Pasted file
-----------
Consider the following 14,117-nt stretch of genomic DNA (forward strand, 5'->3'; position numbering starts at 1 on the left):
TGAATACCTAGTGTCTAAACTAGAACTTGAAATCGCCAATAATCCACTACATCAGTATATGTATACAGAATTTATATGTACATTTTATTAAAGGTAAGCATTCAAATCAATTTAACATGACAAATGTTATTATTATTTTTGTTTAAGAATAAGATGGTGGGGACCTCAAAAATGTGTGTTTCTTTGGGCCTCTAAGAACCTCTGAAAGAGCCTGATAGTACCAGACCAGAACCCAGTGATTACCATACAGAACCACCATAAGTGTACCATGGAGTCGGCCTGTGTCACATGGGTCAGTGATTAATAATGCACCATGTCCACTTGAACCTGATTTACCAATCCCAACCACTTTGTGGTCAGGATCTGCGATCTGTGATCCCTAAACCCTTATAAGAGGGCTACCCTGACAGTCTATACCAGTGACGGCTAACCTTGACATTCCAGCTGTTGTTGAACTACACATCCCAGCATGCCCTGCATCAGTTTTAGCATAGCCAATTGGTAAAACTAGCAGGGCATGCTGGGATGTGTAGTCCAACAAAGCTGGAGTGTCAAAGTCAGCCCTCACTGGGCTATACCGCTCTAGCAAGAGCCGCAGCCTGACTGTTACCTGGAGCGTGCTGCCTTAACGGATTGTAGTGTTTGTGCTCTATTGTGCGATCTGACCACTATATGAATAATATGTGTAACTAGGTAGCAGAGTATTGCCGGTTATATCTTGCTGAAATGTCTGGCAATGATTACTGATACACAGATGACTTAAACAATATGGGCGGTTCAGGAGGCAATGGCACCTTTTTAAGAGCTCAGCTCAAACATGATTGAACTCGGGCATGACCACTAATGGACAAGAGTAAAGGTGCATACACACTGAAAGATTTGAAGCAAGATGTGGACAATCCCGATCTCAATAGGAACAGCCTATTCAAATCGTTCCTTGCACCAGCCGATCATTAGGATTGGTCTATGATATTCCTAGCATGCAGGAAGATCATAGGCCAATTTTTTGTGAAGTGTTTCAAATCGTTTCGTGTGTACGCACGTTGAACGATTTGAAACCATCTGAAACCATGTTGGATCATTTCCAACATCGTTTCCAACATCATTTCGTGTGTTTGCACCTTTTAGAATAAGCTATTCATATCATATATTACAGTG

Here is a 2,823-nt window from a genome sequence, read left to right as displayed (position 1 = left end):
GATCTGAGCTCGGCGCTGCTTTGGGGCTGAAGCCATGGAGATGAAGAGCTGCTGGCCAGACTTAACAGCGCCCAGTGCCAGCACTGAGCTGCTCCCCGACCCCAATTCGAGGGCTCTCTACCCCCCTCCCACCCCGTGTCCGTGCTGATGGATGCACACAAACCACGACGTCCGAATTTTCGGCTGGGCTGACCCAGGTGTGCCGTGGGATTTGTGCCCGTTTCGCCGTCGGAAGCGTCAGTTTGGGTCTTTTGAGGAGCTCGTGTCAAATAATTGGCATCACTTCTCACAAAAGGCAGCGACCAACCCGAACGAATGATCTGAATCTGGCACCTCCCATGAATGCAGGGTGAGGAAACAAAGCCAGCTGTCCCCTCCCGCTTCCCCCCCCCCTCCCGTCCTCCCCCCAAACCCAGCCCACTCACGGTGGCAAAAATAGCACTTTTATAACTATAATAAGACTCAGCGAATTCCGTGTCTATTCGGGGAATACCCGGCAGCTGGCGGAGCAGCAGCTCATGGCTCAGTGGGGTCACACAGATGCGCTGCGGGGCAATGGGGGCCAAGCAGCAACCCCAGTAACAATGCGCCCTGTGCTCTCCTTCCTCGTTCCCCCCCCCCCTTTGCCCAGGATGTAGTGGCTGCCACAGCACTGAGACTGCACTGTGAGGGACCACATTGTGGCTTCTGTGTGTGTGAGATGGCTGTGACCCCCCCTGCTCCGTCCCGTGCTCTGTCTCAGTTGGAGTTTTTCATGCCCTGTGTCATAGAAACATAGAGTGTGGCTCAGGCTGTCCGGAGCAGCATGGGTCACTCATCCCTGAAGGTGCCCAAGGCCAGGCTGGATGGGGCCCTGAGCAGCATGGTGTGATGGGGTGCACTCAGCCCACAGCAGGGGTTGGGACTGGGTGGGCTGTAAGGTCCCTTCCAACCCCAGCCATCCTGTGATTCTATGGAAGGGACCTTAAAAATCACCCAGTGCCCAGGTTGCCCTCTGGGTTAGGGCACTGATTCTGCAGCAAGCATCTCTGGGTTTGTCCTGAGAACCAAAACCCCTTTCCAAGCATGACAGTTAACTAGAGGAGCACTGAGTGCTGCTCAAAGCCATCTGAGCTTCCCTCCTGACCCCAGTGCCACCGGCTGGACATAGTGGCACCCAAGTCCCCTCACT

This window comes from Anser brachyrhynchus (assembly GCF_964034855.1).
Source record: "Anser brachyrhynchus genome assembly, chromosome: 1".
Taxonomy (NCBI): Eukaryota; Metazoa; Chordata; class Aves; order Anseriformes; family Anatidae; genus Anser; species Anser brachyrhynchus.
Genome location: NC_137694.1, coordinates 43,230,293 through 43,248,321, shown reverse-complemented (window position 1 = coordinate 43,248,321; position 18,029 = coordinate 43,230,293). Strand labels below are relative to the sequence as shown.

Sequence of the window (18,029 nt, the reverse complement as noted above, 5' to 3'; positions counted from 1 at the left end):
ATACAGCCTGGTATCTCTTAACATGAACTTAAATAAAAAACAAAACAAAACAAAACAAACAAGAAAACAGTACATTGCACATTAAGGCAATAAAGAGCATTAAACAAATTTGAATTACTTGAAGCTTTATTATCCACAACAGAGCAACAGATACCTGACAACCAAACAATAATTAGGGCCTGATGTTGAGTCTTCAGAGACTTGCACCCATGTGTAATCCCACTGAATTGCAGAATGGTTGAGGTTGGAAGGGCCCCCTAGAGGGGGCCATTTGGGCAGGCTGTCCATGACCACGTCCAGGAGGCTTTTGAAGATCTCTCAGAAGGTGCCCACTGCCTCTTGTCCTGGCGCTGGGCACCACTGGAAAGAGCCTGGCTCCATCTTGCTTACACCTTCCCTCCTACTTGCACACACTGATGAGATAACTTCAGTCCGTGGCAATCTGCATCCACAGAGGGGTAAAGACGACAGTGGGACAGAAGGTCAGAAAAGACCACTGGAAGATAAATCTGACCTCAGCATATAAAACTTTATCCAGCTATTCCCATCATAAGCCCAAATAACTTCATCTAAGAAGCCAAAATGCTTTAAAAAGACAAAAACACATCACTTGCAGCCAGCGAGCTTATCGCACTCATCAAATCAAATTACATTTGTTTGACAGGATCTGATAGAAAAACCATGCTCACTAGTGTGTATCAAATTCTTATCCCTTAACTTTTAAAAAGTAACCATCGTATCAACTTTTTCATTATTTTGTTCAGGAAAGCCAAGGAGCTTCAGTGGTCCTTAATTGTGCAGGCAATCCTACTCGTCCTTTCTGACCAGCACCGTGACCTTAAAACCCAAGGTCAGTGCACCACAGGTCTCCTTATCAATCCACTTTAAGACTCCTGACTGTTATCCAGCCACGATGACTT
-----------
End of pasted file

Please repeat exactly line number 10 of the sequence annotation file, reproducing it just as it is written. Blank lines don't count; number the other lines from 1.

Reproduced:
ATACAGCCTGGTATCTCTTAACATGAACTTAAATAAAAAACAAAACAAAACAAAACAAACAAGAAAACAGTACATTGCACATTAAGGCAATAAAGAGCATTAAACAAATTTGAATTACTTGAAGCTTTATTATCCACAACAGAGCAACAGATACCTGACAACCAAACAATAATTAGGGCCTGATGTTGAGTCTTCAGAGACTTGCACCCATGTGTAATCCCACTGAATTGCAGAATGGTTGAGGTTGGAAGGGCCCCCTAGAGGGGGCCATTTGGGCAGGCTGTCCATGACCACGTCCAGGAGGCTTTTGAAGATCTCTCAGAAGGTGCCCACTGCCTCTTGTCCTGGCGCTGGGCACCACTGGAAAGAGCCTGGCTCCATCTTGCTTACACCTTCCCTCCTACTTGCACACACTGATGAGATAACTTCAGTCCGTGGCAATCTGCATCCACAGAGGGGTAAAGACGACAGTGGGACAGAAGGTCAGAAAAGACCACTGGAAGATAAATCTGACCTCAGCATATAAAACTTTATCCAGCTATTCCCATCATAAGCCCAAATAACTTCATCTAAGAAGCCAAAATGCTTTAAAAAGACAAAAACACATCACTTGCAGCCAGCGAGCTTATCGCACTCATCAAATCAAATTACATTTGTTTGACAGGATCTGATAGAAAAACCATGCTCACTAGTGTGTATCAAATTCTTATCCCTTAACTTTTAAAAAGTAACCATCGTATCAACTTTTTCATTATTTTGTTCAGGAAAGCCAAGGAGCTTCAGTGGTCCTTAATTGTGCAGGCAATCCTACTCGTCCTTTCTGACCAGCACCGTGACCTTAAAACCCAAGGTCAGTGCACCACAGGTCTCCTTATCAATCCACTTTAAGACTCCTGACTGTTATCCAGCCACGATGACTT